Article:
Sunday, 27 March 2011

Art Direction

An Art Director is effectively the Captain of the ship; they are responsible for absolutely everything that goes into a game on a visual level. This includes: visual tone, quality, the art style of the game, what direction the visuals of the game goes in and the level of detail. Even the mood and colour is down to the Art Director.
This really is no easy job, the sheer amount of responsibility riding on his/her shoulders is tremendous, they practically own the game.

They're indirectly responsible for every object, texture, level, character and effect used in game and must consider it's every possible application i.e. position and use. Even studies such as composition should be taken into account, balancing the area as much as possible. Baring in mind there are often no fixed cameras and, given the opportunity, players will go wherever they want if allowed which means possible excavation of unsightly areas.

Another role of there's which I found quite interesting is the adherence to verisimilitude. How right something feels, as your immersion might slightly knocked off-balance if you saw Master Chief going around with a bloodied meat cleaver or a jungle with no vines and rocks, only trees. They have to make sure everything 'fits' appropriately.

The problem I find with Art Direction is that it doesn't seem as creative as, say, being just an artist. As instead of doing the painting and modelling, you're watching others do it, making sure they're doing it properly.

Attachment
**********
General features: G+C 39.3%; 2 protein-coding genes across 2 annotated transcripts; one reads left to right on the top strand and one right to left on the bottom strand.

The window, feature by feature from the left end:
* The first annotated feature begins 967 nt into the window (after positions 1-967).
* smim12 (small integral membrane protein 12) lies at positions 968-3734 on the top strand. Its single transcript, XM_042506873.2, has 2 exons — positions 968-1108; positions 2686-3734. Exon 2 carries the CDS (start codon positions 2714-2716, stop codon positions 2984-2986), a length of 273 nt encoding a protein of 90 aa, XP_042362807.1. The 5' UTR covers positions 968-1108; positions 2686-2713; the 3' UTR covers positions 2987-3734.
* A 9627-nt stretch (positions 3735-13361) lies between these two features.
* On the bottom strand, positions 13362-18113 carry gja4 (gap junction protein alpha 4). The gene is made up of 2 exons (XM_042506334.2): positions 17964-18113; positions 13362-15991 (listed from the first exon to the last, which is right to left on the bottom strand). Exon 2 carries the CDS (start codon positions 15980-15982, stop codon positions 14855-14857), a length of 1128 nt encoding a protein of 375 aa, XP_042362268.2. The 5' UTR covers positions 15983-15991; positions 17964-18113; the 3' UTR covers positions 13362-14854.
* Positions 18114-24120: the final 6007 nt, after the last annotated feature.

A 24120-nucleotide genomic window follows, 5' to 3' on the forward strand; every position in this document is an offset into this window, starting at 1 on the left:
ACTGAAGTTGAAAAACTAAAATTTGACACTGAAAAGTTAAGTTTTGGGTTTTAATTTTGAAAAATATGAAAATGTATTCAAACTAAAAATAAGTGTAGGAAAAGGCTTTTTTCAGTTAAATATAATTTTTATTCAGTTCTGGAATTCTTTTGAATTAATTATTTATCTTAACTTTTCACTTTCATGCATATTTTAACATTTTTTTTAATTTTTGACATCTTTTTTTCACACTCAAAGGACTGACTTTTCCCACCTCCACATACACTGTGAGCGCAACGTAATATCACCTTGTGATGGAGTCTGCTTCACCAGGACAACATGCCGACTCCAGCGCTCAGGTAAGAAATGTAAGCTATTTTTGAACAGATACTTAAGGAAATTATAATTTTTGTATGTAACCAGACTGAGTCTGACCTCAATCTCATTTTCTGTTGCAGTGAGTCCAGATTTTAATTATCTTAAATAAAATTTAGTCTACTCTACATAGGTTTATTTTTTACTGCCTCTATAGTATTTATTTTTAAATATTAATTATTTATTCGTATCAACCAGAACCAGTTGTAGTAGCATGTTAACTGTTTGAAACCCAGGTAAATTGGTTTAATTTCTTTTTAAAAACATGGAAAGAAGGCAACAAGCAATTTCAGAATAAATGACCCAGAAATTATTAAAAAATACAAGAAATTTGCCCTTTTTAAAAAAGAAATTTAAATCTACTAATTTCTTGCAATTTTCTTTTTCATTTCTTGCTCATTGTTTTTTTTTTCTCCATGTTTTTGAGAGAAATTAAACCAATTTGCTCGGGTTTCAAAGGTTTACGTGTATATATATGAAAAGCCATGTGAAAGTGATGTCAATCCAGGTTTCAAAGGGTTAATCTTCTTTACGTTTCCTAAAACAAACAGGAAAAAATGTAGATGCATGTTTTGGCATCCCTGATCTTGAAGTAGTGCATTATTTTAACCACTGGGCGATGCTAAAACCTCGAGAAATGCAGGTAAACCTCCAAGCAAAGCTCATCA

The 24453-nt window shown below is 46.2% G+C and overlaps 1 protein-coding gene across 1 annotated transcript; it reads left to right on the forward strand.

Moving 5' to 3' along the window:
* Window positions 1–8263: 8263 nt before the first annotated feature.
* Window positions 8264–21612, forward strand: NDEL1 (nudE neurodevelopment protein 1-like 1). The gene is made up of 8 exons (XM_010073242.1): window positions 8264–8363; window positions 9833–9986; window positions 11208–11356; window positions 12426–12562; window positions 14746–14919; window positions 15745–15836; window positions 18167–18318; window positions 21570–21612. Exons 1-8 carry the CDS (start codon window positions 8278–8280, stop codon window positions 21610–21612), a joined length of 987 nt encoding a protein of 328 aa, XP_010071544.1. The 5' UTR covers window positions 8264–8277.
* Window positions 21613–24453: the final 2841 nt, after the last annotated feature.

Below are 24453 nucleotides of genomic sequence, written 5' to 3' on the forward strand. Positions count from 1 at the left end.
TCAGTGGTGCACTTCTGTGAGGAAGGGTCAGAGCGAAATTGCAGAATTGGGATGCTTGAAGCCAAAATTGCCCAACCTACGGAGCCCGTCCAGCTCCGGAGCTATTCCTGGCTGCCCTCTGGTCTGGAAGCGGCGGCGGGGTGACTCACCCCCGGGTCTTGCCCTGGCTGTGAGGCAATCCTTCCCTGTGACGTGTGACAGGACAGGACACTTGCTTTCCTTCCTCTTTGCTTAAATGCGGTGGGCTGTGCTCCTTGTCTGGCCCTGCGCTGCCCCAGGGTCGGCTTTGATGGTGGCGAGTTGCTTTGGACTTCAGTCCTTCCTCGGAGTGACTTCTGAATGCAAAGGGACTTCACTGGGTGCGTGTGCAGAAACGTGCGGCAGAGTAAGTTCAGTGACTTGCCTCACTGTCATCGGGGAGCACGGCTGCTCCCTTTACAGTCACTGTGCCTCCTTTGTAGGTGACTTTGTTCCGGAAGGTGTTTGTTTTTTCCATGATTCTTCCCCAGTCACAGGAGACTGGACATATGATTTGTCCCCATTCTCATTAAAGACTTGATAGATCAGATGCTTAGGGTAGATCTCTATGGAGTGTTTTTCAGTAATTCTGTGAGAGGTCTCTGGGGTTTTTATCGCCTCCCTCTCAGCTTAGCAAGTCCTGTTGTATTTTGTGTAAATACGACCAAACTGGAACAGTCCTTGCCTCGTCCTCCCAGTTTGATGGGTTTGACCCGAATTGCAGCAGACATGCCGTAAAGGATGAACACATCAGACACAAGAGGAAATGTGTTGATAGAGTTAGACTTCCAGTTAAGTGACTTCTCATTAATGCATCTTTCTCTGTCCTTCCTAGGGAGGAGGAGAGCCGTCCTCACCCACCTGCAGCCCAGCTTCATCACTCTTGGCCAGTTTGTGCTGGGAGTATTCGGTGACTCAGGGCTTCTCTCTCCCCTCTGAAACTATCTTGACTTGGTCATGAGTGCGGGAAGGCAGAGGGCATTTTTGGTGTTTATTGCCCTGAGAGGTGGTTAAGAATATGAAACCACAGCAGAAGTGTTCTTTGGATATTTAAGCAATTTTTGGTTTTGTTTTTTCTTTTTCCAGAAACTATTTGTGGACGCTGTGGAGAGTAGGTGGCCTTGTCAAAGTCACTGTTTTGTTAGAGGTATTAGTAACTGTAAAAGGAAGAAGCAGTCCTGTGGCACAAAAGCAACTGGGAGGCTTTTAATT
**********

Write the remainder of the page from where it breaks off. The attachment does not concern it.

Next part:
Like a farmer watching his pigs, he's just there to make sure they do what they do... whatever it is that pigs do.

Art direction for games is not too dissimilar from that of film making. You're required to consider every possible angle, taking into account composition, the 'weight' of the scene, lighting, colour and of course, story telling.
I feel (an uneducated statement right here) that film direction is far easier than game direction due solely to the fact that films decide where and what the audience sees whereas with games, mostly, the player is often allowed a certain amount of freedom to look around at the area, so vital components such as composition and lighting could be skipped over.

My ultimate career goal is to become an Art Director for a games company. Having now read up on what the role en tales, I can see where I need to improve; and there's a lot of room for improvement. First of all I'd need to become more fluent with communicating with others in a professional way, i.e. not sugaring the pill when it comes to criticism. On top of that I'd need to broaden my knowledge base of pretty much everything, as you never know what ideas might spring from. The fundamentals need a good fine-tuning such as composition, colour, mood, levels of detail and remaining consistent.
Definitely a lot of work to do before I'll become an Art Director although having seen that this job is less about the drawing/painting side of things and more about management, I think being an artist in the industry would suit me better.

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